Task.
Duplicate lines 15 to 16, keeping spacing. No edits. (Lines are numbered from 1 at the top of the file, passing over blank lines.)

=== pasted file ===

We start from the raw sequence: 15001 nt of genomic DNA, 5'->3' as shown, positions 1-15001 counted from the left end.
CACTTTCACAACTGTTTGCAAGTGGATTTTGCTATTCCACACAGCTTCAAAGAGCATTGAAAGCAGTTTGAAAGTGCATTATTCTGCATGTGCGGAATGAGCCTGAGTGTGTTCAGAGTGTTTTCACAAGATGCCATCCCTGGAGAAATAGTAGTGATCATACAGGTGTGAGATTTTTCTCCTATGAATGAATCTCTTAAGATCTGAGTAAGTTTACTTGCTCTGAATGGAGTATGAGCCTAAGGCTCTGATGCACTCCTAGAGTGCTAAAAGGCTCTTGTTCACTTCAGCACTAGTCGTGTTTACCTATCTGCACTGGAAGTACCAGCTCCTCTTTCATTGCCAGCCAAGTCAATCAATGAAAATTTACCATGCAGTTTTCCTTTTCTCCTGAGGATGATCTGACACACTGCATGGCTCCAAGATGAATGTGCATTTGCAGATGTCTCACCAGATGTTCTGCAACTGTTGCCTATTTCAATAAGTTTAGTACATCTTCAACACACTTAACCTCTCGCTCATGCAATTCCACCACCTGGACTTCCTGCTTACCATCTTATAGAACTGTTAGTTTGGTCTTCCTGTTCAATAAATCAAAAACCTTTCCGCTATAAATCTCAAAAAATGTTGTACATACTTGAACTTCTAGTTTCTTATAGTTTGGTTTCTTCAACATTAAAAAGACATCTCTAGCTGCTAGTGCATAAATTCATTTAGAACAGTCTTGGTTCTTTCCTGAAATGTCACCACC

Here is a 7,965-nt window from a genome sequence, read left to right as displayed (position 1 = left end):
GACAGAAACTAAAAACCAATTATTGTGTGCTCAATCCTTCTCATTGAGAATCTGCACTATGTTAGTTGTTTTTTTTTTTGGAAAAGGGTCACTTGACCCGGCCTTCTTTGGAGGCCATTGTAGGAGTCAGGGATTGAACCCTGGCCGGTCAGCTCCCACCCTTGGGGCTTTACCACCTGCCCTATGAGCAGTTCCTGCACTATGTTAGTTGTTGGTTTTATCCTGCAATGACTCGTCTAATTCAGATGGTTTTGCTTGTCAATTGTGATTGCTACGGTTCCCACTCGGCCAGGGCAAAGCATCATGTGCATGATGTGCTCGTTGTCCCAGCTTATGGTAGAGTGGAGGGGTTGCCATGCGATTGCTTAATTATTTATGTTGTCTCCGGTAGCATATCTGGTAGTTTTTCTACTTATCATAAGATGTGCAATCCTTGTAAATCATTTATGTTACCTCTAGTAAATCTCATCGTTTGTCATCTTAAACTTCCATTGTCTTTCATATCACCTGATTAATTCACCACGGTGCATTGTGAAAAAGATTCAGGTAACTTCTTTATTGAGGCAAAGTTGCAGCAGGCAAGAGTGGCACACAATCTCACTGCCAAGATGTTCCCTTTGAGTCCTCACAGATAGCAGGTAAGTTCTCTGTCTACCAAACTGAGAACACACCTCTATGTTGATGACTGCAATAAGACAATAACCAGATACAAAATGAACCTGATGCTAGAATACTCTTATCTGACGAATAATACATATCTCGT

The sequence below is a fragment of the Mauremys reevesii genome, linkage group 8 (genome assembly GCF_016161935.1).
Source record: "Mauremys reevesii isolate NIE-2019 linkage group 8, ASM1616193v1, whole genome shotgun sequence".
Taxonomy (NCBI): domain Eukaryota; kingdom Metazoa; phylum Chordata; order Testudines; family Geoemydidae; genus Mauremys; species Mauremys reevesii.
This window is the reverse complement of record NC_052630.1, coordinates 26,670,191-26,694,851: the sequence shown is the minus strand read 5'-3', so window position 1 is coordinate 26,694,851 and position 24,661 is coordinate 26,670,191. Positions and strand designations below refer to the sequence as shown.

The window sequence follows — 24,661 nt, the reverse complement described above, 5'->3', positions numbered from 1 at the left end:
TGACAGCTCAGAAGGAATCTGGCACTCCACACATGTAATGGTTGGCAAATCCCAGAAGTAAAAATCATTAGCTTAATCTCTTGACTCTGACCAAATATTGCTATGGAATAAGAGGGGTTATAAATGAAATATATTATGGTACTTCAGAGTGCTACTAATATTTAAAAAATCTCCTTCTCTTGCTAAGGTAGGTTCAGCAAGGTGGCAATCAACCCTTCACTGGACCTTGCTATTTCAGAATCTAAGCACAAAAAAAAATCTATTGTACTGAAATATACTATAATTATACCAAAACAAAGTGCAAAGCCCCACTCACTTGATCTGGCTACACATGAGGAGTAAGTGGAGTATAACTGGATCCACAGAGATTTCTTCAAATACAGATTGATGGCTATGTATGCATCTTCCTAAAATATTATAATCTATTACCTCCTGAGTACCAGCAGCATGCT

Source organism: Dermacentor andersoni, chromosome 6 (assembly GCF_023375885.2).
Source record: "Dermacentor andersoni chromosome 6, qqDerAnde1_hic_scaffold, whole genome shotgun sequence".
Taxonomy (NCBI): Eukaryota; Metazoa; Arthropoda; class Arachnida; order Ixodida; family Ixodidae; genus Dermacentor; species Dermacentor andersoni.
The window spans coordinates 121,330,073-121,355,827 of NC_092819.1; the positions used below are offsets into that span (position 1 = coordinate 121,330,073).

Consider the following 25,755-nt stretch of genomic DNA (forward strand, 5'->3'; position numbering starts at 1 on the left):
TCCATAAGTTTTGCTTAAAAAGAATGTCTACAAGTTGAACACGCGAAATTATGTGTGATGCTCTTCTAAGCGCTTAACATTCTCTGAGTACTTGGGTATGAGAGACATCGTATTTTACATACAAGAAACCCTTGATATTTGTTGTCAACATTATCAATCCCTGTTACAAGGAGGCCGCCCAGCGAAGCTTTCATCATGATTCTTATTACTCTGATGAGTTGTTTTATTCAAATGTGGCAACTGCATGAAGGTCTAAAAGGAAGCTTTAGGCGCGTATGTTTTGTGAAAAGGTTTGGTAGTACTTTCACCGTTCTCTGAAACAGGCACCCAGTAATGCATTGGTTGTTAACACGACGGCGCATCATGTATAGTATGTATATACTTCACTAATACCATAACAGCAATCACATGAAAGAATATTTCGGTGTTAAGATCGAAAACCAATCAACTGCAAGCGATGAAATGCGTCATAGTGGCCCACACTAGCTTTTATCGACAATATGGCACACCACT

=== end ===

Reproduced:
Consider the following 25,755-nt stretch of genomic DNA (forward strand, 5'->3'; position numbering starts at 1 on the left):
TCCATAAGTTTTGCTTAAAAAGAATGTCTACAAGTTGAACACGCGAAATTATGTGTGATGCTCTTCTAAGCGCTTAACATTCTCTGAGTACTTGGGTATGAGAGACATCGTATTTTACATACAAGAAACCCTTGATATTTGTTGTCAACATTATCAATCCCTGTTACAAGGAGGCCGCCCAGCGAAGCTTTCATCATGATTCTTATTACTCTGATGAGTTGTTTTATTCAAATGTGGCAACTGCATGAAGGTCTAAAAGGAAGCTTTAGGCGCGTATGTTTTGTGAAAAGGTTTGGTAGTACTTTCACCGTTCTCTGAAACAGGCACCCAGTAATGCATTGGTTGTTAACACGACGGCGCATCATGTATAGTATGTATATACTTCACTAATACCATAACAGCAATCACATGAAAGAATATTTCGGTGTTAAGATCGAAAACCAATCAACTGCAAGCGATGAAATGCGTCATAGTGGCCCACACTAGCTTTTATCGACAATATGGCACACCACT